Heading into Labor Day Weekend the plan was to head to Horseshoe Canyon Ranch in Arkansas. My friend Zack of Climb DFW was joining my roommate and I after a long climbing hiatus and was jonesing to check out the sandstone cliffs, but the forecast was calling for a 60% chance of rain. With my experience in Arkansas if it says it’s going to rain, it’s going to rain! So we opted to head up to Shelf Road in Colorado. Shelf Road provides miles of limestone cliffs with a plethora of bolted climbs for your sending enjoyment.
This was going to be just my second time in the past year to spot climb. I have spent the better part of the past couple years trad climbing. I was really excited to get back onto the sharp end while projecting harder routes. All three of us were for the most part “rusty” but were all able to push our limits.
We arrived at Shelf Road early Friday evening after a long drive from Texas. After setting up camp we booked it to Cactus Cliff and got in an easy 5.7 climb before dinner called Crynoid Corner, a beautiful dihedral at the edge of a cliff line. All three of us were excited to be on the rock, enjoying the smell of the pines and light rain in the lovely state of Colorado.
The next morning we headed over to Cactus Cliff and started off on another easy 5.7 climb called Ian’s Route. After all three of us lead Ian’s Route (as I photographed from the top anchors) we took a shot at Red Eclipse (5.10c/d) on top-rope. After we all completed that climb we moved over a few routes and took turns leading a fun slabby 5.9 climb called Ol’ 47. After finishing those routes we decided to break for lunch; we found ourselves sitting under the route Christmas Tree, a 5.10 b/c. Another climber came up and climbed it while we were eating. I watched her gracefully climb up the route and convinced myself I was capable of leading it as well.
After finishing up our lunch and waiting for the other climbers to clear out I geared up and took my shot at the route. It ended up being harder than I expected, but made it up about ¾ of the route before having to bail. Thankfully Zack was able to finish the lead for me so we didn’t have to leave any gear. I was able to finish the climb on top rope though. Despite not finishing the route on lead it felt good to be pushing my limits.
After that we decided to chase the shade and head over to another cliff, but not without a long break chilling on a picnic table under some pine trees at the base of Cactus Cliff. Once we aroused from our slumber we headed over to The Dark Sided in search of a 5.8 crack climb. Once we got there we found a French couple from Denver struggling up the route. While waiting I began eying a 5.10d just two routes to the left. As my roommate chatted with the couple in French he discovered the guy on route thought the .10d I was eying was easier than the crack, so rather than waiting for the route to open up I decided to take a shot on the 5.10d.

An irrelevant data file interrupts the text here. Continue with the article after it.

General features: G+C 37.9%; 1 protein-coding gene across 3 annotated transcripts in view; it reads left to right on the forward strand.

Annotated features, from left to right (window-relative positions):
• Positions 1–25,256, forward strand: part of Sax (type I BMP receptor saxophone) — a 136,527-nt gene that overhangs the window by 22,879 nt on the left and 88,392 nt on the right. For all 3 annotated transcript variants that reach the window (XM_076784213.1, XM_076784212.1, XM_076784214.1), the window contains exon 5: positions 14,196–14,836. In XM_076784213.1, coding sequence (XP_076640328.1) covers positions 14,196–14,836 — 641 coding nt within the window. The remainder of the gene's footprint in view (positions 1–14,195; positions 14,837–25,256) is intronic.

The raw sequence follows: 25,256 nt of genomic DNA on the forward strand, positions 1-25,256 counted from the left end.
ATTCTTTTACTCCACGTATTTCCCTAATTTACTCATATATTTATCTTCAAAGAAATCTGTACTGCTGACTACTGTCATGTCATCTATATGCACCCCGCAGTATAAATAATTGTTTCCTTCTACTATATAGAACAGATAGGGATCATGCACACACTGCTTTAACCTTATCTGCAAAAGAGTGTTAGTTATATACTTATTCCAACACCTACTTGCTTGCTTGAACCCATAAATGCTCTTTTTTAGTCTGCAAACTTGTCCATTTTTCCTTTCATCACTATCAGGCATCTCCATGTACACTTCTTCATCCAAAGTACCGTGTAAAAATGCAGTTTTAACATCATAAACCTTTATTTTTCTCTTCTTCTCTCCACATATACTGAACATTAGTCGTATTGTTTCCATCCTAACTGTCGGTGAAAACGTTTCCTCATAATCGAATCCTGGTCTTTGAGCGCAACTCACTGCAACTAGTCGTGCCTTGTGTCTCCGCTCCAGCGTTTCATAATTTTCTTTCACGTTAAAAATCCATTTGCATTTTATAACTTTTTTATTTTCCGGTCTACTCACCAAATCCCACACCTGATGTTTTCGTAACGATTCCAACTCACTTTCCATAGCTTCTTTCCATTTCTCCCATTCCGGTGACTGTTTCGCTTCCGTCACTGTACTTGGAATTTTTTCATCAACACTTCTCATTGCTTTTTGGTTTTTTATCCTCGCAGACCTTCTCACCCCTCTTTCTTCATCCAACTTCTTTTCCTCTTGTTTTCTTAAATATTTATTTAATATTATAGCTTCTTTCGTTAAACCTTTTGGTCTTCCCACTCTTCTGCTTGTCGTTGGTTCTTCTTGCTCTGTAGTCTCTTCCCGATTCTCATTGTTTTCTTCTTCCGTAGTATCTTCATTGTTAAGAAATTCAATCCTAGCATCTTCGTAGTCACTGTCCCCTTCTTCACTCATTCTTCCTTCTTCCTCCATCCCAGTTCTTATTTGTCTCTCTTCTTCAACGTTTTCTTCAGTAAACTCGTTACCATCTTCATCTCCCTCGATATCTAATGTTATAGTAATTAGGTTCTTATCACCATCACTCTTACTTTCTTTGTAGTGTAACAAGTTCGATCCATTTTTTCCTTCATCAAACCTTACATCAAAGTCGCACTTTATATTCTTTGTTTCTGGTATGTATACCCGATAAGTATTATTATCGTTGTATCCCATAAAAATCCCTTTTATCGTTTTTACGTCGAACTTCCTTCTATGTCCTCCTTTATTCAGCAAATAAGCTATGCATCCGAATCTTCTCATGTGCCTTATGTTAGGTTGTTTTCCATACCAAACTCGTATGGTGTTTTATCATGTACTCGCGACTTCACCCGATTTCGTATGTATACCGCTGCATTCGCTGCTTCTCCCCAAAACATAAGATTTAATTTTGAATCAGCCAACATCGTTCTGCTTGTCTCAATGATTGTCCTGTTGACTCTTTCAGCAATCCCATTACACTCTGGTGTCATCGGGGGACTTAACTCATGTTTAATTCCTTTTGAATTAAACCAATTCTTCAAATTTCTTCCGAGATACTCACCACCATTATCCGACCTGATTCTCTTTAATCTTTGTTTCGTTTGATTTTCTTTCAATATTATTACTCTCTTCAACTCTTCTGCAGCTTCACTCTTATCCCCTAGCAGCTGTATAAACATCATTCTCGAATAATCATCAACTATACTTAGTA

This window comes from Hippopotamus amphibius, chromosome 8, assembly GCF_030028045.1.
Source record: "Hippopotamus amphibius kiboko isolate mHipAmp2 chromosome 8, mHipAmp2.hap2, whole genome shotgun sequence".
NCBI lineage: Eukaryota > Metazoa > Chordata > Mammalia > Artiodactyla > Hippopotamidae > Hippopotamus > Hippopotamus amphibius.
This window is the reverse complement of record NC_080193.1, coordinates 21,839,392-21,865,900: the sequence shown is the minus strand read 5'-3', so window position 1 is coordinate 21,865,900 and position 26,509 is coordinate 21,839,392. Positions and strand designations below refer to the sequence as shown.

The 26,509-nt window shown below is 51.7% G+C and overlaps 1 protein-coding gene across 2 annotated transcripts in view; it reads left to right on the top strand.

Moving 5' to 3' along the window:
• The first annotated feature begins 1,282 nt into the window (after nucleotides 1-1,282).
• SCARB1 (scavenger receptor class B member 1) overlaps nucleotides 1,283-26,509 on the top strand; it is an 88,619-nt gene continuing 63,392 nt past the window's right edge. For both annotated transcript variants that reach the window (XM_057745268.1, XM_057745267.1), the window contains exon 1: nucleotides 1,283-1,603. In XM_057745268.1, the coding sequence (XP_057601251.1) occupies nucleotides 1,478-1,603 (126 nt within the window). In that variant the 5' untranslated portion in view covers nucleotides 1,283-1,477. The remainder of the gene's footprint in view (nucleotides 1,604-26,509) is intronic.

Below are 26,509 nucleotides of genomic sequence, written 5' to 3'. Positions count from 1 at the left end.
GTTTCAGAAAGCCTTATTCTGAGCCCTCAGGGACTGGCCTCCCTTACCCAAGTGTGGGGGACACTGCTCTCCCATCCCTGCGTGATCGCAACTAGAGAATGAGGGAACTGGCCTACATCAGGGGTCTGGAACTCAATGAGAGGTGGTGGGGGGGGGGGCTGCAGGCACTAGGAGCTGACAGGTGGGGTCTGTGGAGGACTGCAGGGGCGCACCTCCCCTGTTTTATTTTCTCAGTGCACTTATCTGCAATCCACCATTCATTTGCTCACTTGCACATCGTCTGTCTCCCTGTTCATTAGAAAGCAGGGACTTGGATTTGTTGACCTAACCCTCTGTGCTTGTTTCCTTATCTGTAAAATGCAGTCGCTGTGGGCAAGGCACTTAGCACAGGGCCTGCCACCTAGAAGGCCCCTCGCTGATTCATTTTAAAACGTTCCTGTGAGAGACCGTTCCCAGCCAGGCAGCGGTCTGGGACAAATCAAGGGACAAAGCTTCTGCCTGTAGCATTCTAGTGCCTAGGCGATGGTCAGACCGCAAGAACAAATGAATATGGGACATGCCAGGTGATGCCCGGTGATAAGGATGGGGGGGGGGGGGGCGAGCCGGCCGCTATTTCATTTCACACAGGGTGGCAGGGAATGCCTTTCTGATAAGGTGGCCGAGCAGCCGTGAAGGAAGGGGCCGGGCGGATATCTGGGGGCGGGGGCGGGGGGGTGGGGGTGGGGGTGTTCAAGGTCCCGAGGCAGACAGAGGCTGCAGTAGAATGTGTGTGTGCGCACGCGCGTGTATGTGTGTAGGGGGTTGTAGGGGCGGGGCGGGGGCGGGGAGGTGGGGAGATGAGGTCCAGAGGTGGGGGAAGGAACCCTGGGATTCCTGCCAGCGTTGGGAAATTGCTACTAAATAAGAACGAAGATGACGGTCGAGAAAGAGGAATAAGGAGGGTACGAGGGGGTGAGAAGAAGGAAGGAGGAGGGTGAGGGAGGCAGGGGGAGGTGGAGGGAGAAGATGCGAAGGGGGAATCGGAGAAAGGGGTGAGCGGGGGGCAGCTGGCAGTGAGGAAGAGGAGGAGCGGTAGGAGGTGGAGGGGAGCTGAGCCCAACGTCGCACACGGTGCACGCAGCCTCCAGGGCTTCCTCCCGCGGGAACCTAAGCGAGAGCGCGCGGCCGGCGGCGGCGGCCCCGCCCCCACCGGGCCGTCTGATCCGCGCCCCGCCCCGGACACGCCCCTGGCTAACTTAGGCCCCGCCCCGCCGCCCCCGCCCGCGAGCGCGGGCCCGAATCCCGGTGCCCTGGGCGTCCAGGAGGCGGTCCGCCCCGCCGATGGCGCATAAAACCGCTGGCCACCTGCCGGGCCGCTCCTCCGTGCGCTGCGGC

After what seemed like 30 minutes later I managed to finish the route. I wanted to come down at one point, but thankfully my friends wouldn’t let me down and insisted I finish the route. After several more attempts I was able to finish the route, and soon after that both Phillip and Zack completed the route on top rope. At this point another group was climbing the crack climb so we decided to pack up and call it a day.
The next morning we headed over to an area called Menses Prow in The Gallery area. We started our day on one of my all-time favorite climbs – First Blood, a 5.9 crack climb. I lead first and set up an anchor to photograph Phillip and Zack. Once we finished up on First Blood we headed around the corner to knock out three more climbs that were right next to each other.
Here we climbed Boss Method (5.8), a tricky slab route, then Smart Server 5.10a, a fun climb mixed with face, a crux finger crack and a beautiful arête. Once we all had our go at Smart Server we finished up on Dumb Waiter (5.10a), which started out around 5.8, built up to some balancey 5.9 moves and ended with a tricky, “find the pockets” 5.10a move over a bulge, ending with a fun mantle to the anchors.
Almost immediately after Phillip finished his climb on top rope it started to rain, thankfully we had already run the rope through the anchors just in case the rain started. So, we quickly packed up and started to head back, but ended up taking shelter under an overhang and waited for the rain to stop. While waiting for the rain to subside we could see the dirt road we had come in on and it was quickly becoming mud – you could see the ruts in the path filling with water. Lucky for us, I had Subirizzle, her AWD ended up getting us out safely, but not without flinging around lots of mud and taking a nose dive into the ruts. The drive out was one of the funnest parts of the trip for me!
But, before leaving we got in one last pitch on a fun 5.9-5.10a, Period Epic! Seeing how it was the end of the day I opted for the 5.9 route, plus the start of the 5.10 variation was pretty wet from the rain. Although we still had plenty of daylight left and the rain had moved on we decided to call it a day early and head back to camp and rest up for our 4 a.m. departure.
Even though the trip was short, it was worth the drive from Texas to enjoy the cooler weather in Colorado. I would actually like to start making more short trips like this, I just hope I can continue to find partners to go up here with me. If I am lucky (or rather blessed) I will eventually find myself living here. That is my hope anyway, but until then I will settle for weeklong and weekend adventures!